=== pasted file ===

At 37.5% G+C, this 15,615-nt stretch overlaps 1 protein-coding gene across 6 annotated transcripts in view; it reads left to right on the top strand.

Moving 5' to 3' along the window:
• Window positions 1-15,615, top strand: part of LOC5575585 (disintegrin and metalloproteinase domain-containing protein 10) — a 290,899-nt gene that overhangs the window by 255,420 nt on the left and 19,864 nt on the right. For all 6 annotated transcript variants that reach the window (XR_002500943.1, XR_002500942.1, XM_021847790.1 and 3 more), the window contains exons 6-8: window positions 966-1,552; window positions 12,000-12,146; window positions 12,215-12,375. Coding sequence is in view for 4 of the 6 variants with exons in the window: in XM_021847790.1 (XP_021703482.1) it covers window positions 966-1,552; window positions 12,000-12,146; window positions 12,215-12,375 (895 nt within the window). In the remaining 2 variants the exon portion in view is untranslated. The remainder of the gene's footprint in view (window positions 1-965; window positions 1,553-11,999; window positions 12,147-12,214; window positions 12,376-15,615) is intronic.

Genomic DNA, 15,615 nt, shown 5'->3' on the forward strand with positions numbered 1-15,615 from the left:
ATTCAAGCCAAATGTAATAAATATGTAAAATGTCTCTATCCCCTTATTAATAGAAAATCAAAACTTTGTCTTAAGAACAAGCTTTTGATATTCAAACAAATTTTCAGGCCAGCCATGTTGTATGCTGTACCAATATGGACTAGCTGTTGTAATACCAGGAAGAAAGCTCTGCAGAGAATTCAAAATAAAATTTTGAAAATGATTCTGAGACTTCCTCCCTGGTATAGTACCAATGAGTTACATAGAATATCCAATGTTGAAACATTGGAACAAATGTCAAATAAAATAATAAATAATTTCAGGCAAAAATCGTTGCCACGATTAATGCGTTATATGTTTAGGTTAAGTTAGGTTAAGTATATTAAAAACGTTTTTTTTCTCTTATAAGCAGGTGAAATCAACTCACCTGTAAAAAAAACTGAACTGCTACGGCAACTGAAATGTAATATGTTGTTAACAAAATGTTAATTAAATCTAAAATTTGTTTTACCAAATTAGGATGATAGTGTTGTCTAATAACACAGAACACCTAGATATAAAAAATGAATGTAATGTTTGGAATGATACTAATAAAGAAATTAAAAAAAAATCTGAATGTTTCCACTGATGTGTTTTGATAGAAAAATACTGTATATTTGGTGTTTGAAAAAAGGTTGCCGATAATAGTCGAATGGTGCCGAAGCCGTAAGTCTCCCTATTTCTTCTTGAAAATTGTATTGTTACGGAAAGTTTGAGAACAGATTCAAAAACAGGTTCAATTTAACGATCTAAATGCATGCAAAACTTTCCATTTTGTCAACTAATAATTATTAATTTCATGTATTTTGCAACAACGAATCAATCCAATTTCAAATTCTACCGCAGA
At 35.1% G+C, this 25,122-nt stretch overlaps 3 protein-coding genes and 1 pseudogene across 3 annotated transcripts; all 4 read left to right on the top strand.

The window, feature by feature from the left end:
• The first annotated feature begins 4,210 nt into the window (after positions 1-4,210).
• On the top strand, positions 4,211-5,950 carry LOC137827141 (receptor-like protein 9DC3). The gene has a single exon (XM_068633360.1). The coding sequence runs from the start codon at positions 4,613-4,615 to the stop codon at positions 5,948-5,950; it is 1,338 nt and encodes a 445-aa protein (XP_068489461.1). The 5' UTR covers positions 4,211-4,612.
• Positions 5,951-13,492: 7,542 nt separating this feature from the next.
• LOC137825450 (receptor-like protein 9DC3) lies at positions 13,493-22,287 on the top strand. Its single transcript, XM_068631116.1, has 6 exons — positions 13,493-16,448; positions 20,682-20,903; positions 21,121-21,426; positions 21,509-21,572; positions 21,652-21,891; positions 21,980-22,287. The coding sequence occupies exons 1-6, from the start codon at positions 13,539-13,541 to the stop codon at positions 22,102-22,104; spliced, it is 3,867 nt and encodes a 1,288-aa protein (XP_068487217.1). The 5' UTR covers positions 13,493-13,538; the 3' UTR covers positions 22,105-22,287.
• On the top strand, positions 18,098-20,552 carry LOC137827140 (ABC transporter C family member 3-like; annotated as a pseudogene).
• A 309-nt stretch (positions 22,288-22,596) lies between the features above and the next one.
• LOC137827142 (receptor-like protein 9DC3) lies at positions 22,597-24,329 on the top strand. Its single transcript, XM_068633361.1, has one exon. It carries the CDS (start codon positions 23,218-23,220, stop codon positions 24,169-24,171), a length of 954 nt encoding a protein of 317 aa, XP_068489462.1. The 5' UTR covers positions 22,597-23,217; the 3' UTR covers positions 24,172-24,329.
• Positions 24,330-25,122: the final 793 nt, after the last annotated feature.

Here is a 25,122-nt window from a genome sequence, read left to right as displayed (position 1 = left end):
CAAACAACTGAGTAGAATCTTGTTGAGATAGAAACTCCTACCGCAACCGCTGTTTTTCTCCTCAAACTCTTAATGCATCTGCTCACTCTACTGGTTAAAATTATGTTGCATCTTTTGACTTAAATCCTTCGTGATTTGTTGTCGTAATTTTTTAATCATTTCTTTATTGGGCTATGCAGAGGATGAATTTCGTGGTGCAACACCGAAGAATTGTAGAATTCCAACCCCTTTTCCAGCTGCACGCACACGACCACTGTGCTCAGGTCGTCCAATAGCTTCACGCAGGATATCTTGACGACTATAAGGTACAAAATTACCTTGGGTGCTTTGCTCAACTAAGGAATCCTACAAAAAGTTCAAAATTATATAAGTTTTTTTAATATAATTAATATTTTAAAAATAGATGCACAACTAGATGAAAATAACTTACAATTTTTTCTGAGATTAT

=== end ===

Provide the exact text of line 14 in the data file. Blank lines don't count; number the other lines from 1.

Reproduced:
• LOC137827142 (receptor-like protein 9DC3) lies at positions 22,597-24,329 on the top strand. Its single transcript, XM_068633361.1, has one exon. It carries the CDS (start codon positions 23,218-23,220, stop codon positions 24,169-24,171), a length of 954 nt encoding a protein of 317 aa, XP_068489462.1. The 5' UTR covers positions 22,597-23,217; the 3' UTR covers positions 24,172-24,329.